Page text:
Municipal Water Tank Roof Failure

CA investigated the structural integrity of a 275,000 gallon municipal water tank in Vermont. The water tank consisted of a cast-in-place concrete foundation slab, cast-in-place concrete walls, and a precast, hollow-core plank roof with a continuous cast-in-place concrete topping slab over the planks. After only about ten years in service, distress was noted on the underside of the precast, hollow-core planks in the form of cracking and fractured and fallen sections of concrete. CA investigated the distress and alleged failure of the water tank. CA focused on the structural system, construction, and condition of the water tank as well as determining the cause(s) of the observed distress. CA reviewed construction documents, construction specifications, previous engineering and petrographic summary reports, and relevant published literature and industry standards. CA’s field observations, sampling, and petrographic examination revealed that the overall tank structure was in good condition and that the distress in the roof structure was due to an internal sulfate attack mechanism. CA determined that the distress mechanism emanated from planks’ manufacturing process.

Inspection and Rehabilitation of Underground Tunnel System

The Govalle Tunnel is an approximately 8 mile long, 96-inch diameter, cast-in-place concrete tunnel at an average depth of 100 feet that conveys wastewater generated in central and southeast Austin, Texas to the South Austin Regional Wastewater Plant. Inspections performed by the City of Austin in 2002 identified rehabilitation needs for the tunnel system. Rehabilitation work included structural repair of large diameter and deep shafts and laterals using a cementitious repair material followed by the application of an epoxy protective system. The purpose of these repairs was to remediate the impacts of concrete deterioration due to exposure to sulfates and steel reinforcement corrosion and to protect from future deterioration. CA was retained by the City of Austin to determine the cause(s) and/or contributing factors resulting in the failure of the rehabilitation work using an approved repair mortar. Among the most relevant issues investigated were the quality of the substrate surface preparation, repair materials characteristics and properties, repair practices, and behavior, performance and curing requirements of the repair mortar at different temperatures.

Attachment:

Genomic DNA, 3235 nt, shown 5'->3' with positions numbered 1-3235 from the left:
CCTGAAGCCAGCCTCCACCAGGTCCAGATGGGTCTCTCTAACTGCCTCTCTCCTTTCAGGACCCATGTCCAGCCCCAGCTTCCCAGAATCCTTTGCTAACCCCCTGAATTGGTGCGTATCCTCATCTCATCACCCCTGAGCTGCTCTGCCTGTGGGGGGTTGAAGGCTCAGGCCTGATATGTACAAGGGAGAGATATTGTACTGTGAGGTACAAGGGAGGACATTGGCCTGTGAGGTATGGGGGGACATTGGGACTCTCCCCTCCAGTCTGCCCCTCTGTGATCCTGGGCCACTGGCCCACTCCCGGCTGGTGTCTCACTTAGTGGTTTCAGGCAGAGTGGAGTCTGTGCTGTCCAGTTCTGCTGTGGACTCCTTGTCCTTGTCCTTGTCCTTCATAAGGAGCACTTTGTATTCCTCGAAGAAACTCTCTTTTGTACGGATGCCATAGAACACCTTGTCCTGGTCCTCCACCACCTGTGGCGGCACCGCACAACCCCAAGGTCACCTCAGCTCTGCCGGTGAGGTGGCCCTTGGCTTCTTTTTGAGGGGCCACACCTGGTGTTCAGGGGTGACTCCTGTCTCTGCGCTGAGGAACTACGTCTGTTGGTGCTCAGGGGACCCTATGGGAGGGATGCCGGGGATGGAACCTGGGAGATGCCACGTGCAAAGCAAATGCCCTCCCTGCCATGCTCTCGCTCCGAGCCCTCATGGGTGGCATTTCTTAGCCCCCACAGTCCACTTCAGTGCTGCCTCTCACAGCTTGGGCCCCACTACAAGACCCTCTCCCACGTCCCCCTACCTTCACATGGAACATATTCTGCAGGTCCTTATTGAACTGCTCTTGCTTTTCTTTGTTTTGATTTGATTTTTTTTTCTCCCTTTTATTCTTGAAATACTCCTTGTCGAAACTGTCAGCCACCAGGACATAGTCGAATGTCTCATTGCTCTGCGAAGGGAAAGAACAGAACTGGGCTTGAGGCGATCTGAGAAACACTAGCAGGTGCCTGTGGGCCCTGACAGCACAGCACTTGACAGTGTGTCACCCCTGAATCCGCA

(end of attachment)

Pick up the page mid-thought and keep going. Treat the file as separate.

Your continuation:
Concrete Basement Wall Assessment and Repair

Carrasquillo Associates (CA) assessed the condition of a 22 in. thick reinforced concrete basement wall and pilasters during construction after irregularities were observed on the surface of the concrete wall. CA determined the extent of the deficiencies and developed a repair protocol for the wall. CA’s investigation of the wall included a visual survey, non-destructive testing (NDT) using ultrasonic echo 3D tomography, and concrete core sampling for visual examination and compressive strength testing. CA non-destructively scanned the wall using ultrasonic echo 3D tomography, a method that uses ultrasonic shear waves to locate internal defects, reinforcement, and the back surface of the concrete. The majority of the NDT testing data did not indicate the presence of internal defects within the wall. Verification cores and compressive strength testing from several of these areas confirmed the absence of internal defects and/or low strength concrete. At CA’s recommendation, the project team approved the repair of the wall.

Assessment and Repair of Cast-in-Place Concrete Framing

Carrasquillo Associates investigated deficiencies observed on the surface of the concrete for the second floor cast-in-place concrete framing, which consisted of conventionally reinforced beams, girders, column tops, and the second floor slab. CA reviewed the condition of the cast-in-place concrete to determine the extent of the deficiencies, to develop a repair protocol, and to selectively observe and document the repair work. CA’s investigation included a visual condition survey, non-destructive testing (NDT) using Ultrasonic Pulse Velocity (UPV) equipment, and concrete core sampling. CA’s visual condition survey identified several types of possible deficiencies. These included surface honeycombing, poor consolidation, internal voids, and visible lift lines and/or cold joints. CA demonstrated that the majority of the observed deficiencies were near surface and did not impact the structural integrity of the concrete structure. Based on CA’s recommendations, the project team decided that all of the observed deficiencies could be repaired.